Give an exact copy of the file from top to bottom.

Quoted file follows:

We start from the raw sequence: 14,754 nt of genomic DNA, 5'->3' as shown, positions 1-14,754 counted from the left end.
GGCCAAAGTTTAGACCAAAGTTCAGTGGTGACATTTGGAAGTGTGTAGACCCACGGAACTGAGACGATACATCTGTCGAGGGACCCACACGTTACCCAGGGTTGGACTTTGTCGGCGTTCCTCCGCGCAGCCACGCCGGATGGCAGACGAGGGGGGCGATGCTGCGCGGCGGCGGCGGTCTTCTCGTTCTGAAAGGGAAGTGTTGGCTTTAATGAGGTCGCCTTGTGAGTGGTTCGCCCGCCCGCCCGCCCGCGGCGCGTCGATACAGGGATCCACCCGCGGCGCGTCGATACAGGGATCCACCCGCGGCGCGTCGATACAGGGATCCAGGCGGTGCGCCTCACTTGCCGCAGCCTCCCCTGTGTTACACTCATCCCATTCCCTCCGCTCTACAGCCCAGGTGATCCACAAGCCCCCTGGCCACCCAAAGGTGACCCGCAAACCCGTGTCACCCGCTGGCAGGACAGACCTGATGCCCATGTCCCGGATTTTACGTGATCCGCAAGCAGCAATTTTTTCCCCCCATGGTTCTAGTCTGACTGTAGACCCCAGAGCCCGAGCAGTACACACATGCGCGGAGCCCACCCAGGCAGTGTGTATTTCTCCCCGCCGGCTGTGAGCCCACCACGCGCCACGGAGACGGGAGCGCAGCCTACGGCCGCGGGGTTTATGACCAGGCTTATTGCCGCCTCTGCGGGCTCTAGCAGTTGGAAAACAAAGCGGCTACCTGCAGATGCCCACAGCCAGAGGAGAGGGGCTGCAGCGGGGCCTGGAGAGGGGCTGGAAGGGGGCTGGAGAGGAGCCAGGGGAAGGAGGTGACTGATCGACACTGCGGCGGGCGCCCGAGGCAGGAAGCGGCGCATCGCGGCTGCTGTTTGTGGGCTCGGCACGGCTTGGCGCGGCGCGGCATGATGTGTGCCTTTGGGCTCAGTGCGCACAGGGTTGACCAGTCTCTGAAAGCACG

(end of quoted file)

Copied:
We start from the raw sequence: 14,754 nt of genomic DNA, 5'->3' as shown, positions 1-14,754 counted from the left end.
GGCCAAAGTTTAGACCAAAGTTCAGTGGTGACATTTGGAAGTGTGTAGACCCACGGAACTGAGACGATACATCTGTCGAGGGACCCACACGTTACCCAGGGTTGGACTTTGTCGGCGTTCCTCCGCGCAGCCACGCCGGATGGCAGACGAGGGGGGCGATGCTGCGCGGCGGCGGCGGTCTTCTCGTTCTGAAAGGGAAGTGTTGGCTTTAATGAGGTCGCCTTGTGAGTGGTTCGCCCGCCCGCCCGCCCGCGGCGCGTCGATACAGGGATCCACCCGCGGCGCGTCGATACAGGGATCCACCCGCGGCGCGTCGATACAGGGATCCAGGCGGTGCGCCTCACTTGCCGCAGCCTCCCCTGTGTTACACTCATCCCATTCCCTCCGCTCTACAGCCCAGGTGATCCACAAGCCCCCTGGCCACCCAAAGGTGACCCGCAAACCCGTGTCACCCGCTGGCAGGACAGACCTGATGCCCATGTCCCGGATTTTACGTGATCCGCAAGCAGCAATTTTTTCCCCCCATGGTTCTAGTCTGACTGTAGACCCCAGAGCCCGAGCAGTACACACATGCGCGGAGCCCACCCAGGCAGTGTGTATTTCTCCCCGCCGGCTGTGAGCCCACCACGCGCCACGGAGACGGGAGCGCAGCCTACGGCCGCGGGGTTTATGACCAGGCTTATTGCCGCCTCTGCGGGCTCTAGCAGTTGGAAAACAAAGCGGCTACCTGCAGATGCCCACAGCCAGAGGAGAGGGGCTGCAGCGGGGCCTGGAGAGGGGCTGGAAGGGGGCTGGAGAGGAGCCAGGGGAAGGAGGTGACTGATCGACACTGCGGCGGGCGCCCGAGGCAGGAAGCGGCGCATCGCGGCTGCTGTTTGTGGGCTCGGCACGGCTTGGCGCGGCGCGGCATGATGTGTGCCTTTGGGCTCAGTGCGCACAGGGTTGACCAGTCTCTGAAAGCACG